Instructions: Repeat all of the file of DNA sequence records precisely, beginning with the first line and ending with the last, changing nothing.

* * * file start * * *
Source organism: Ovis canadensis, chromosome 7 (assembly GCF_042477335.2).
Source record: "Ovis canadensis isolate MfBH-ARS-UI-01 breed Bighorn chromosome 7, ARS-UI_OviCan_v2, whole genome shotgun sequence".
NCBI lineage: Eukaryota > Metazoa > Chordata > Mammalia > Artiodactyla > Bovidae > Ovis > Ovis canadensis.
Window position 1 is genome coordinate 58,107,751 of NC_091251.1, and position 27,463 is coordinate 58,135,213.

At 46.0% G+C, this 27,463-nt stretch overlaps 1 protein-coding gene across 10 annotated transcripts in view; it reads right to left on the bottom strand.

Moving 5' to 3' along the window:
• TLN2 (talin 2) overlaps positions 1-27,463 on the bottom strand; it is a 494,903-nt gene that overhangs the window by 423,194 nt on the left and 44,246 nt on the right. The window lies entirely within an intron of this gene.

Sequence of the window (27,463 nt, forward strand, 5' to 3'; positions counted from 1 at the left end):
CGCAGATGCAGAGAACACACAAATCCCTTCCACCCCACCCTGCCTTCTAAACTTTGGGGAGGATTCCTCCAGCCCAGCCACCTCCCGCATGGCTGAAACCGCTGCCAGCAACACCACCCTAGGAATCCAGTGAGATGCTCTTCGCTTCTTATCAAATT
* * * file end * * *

Source organism: Ovis canadensis, chromosome 7 (assembly GCF_042477335.2).
Source record: "Ovis canadensis isolate MfBH-ARS-UI-01 breed Bighorn chromosome 7, ARS-UI_OviCan_v2, whole genome shotgun sequence".
NCBI lineage: Eukaryota > Metazoa > Chordata > Mammalia > Artiodactyla > Bovidae > Ovis > Ovis canadensis.
Window position 1 is genome coordinate 58,107,751 of NC_091251.1, and position 27,463 is coordinate 58,135,213.

At 46.0% G+C, this 27,463-nt stretch overlaps 1 protein-coding gene across 10 annotated transcripts in view; it reads right to left on the bottom strand.

Moving 5' to 3' along the window:
• TLN2 (talin 2) overlaps positions 1-27,463 on the bottom strand; it is a 494,903-nt gene that overhangs the window by 423,194 nt on the left and 44,246 nt on the right. The window lies entirely within an intron of this gene.

Sequence of the window (27,463 nt, forward strand, 5' to 3'; positions counted from 1 at the left end):
CGCAGATGCAGAGAACACACAAATCCCTTCCACCCCACCCTGCCTTCTAAACTTTGGGGAGGATTCCTCCAGCCCAGCCACCTCCCGCATGGCTGAAACCGCTGCCAGCAACACCACCCTAGGAATCCAGTGAGATGCTCTTCGCTTCTTATCAAATT